His Son, by His blood, paid for whatever sin is keeping you and me from Him. And all He wants to do is, by faith, have you recognize that, so there can be a fresh application of the atonement, or the covering, or the grace, and the forgiveness to restore the fellowship with God.

And so, this is a time where you examine yourself. And then notice the reason. “For anyone who eats and drinks without recognizing the body of the Lord eats and drinks judgment on himself.” You might put a little parenthesis around “the body of the Lord” because as you see this you would, in the context, think initially that we’re talking about Jesus’ body.

And it is but it’s not His physical body. You see, we’re going to find just a little bit later that when Paul introduced this, the reason he gives this long explanation about the Lord’s Supper is the Corinthian church was involved in abuses and the abuses were, some people were coming early and eating a big meal, and they ate real fast because when the poor people came, they didn’t want to share their food.

And some people came so early and were having such a big time before the worship service, that some people were actually drunk in the worship service. And some people would come and have a big meal, and some people would come with nothing, and it was causing division in the church.

And not recognizing the body of the Lord is when you examine yourself you don’t just examine yourself on the vertical, “How am I doing with God?”

You examine yourself and what you do is you say, “How am I doing with God’s people, the body? Is there a relationship in the body of Christ that needs my attention? Is there an attitude in my heart, is there someone I need to go to?” That’s what it means to recognize the body of the Lord. You examine yourself and then you say, “Lord, I want to be right with You, but I’ve got to be right with my brothers and sisters in Christ.”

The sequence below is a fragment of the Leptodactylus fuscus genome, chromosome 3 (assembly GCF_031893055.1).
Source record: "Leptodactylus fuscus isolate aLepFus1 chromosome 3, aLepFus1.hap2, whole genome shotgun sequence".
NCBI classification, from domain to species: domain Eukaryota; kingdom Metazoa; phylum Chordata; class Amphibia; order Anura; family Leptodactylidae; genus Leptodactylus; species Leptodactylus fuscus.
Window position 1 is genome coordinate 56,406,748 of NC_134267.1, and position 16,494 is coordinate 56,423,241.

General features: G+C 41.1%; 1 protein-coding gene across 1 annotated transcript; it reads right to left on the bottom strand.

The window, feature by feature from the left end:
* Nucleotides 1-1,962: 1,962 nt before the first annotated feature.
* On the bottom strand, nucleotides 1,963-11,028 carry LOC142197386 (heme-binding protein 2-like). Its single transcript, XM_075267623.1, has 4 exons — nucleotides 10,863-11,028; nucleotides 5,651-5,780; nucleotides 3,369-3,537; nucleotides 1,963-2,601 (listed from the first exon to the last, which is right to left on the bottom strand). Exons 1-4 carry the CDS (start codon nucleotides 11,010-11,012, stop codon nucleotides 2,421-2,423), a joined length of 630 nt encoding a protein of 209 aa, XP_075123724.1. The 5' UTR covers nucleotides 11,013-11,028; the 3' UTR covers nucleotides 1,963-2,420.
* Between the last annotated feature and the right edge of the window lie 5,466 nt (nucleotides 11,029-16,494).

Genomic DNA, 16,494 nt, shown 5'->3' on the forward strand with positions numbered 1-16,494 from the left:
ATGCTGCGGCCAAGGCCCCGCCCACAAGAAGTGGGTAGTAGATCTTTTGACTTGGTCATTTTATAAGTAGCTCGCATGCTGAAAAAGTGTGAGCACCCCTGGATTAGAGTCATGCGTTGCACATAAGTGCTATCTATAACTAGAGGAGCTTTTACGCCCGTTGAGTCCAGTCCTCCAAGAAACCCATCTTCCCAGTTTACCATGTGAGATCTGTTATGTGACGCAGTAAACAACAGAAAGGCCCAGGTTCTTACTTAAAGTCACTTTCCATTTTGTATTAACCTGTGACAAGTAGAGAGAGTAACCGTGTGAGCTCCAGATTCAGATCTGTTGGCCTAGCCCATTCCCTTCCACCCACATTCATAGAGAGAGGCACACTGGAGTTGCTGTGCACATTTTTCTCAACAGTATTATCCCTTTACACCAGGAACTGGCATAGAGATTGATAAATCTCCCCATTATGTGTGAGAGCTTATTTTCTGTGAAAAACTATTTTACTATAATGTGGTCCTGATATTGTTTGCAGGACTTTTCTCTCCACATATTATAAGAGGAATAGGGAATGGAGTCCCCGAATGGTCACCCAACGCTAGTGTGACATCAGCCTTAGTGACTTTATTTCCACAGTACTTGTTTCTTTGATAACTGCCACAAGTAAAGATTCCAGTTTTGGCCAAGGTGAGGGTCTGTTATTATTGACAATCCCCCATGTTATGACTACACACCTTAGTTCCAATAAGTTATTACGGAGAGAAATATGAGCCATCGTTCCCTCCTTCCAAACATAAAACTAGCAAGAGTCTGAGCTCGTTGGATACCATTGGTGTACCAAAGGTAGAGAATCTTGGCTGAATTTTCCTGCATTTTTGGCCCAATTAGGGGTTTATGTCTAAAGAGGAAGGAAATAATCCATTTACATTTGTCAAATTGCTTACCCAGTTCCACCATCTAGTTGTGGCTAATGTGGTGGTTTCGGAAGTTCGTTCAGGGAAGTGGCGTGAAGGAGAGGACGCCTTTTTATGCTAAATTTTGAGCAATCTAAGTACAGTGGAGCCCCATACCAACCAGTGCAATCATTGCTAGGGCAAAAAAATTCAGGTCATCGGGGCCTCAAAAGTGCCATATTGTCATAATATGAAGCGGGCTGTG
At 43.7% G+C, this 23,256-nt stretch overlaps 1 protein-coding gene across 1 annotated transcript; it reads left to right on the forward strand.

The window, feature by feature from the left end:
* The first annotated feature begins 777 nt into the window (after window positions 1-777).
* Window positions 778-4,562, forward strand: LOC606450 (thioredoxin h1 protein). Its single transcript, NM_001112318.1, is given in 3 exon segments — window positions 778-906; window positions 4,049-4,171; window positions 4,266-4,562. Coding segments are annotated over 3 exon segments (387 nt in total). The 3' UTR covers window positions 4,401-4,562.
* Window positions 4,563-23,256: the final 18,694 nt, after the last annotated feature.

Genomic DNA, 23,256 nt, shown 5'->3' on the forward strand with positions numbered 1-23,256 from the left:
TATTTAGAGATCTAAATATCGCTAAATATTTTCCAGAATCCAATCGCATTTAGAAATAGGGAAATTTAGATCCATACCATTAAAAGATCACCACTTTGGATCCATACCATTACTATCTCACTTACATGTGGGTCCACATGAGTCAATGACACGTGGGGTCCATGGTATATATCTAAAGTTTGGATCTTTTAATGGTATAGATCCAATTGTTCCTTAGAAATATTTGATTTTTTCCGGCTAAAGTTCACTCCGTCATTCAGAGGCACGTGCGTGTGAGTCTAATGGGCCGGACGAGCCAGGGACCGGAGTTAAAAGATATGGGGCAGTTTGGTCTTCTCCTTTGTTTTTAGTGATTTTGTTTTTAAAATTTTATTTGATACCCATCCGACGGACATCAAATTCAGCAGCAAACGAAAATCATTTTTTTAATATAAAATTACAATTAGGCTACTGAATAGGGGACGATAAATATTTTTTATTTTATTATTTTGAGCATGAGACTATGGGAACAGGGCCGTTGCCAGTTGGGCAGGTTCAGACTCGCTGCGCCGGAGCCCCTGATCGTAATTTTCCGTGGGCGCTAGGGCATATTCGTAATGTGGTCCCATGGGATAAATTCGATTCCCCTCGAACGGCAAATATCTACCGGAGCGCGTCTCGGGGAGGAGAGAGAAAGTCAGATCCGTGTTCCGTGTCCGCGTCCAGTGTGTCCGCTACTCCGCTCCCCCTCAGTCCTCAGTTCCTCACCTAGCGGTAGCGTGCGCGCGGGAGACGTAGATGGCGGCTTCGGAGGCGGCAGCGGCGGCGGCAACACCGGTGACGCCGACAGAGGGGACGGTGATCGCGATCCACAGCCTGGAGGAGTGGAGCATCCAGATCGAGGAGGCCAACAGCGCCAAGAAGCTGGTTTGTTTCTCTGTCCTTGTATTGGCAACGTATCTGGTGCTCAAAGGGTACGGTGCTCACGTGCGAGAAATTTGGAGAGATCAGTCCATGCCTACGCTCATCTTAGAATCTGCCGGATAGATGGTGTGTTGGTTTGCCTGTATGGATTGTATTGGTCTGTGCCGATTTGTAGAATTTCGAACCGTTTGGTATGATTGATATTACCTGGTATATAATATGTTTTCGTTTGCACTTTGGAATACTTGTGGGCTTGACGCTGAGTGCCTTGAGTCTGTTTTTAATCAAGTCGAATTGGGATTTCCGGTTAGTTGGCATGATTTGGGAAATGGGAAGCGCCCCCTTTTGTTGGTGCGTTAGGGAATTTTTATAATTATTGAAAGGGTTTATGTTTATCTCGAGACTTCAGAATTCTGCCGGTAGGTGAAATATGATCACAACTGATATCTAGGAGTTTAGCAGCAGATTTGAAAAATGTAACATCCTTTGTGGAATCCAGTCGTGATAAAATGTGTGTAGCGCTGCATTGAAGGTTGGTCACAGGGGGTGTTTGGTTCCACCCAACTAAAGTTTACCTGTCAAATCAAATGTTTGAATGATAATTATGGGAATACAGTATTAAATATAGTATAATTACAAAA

And the reason is is because judgment occurs. That’s why He says, “Because these abuses,” can you imagine going to a church service and some people were drunk?

Going to a church service and some people are going thinking, “We’re the body of Christ and Christ died for us and He loves us and you won’t share anything with me?”

He says, “Because of this some of you are,” God’s judgment, “are weak and sick and some have prematurely even died.” Now if that doesn’t get your attention and if you don’t think taking the Lord’s Supper is an issue of sobriety that ought to get your attention.

God says when we do not treat one another, and when we take things that are very precious and very holy, and we’re callous with them, and we go through the motions, and we make a mockery of them that He will, in the velvet vise of judgment, keep closing that and if we don’t respond the ultimate judgment for a believer is He doesn’t kick you out of His family, He takes you home early.

And that’s what this passage teaches. He said in the church, at that time in Corinth, some people were sick and some people actually had premature death because of their lack of obedience and responsiveness to God.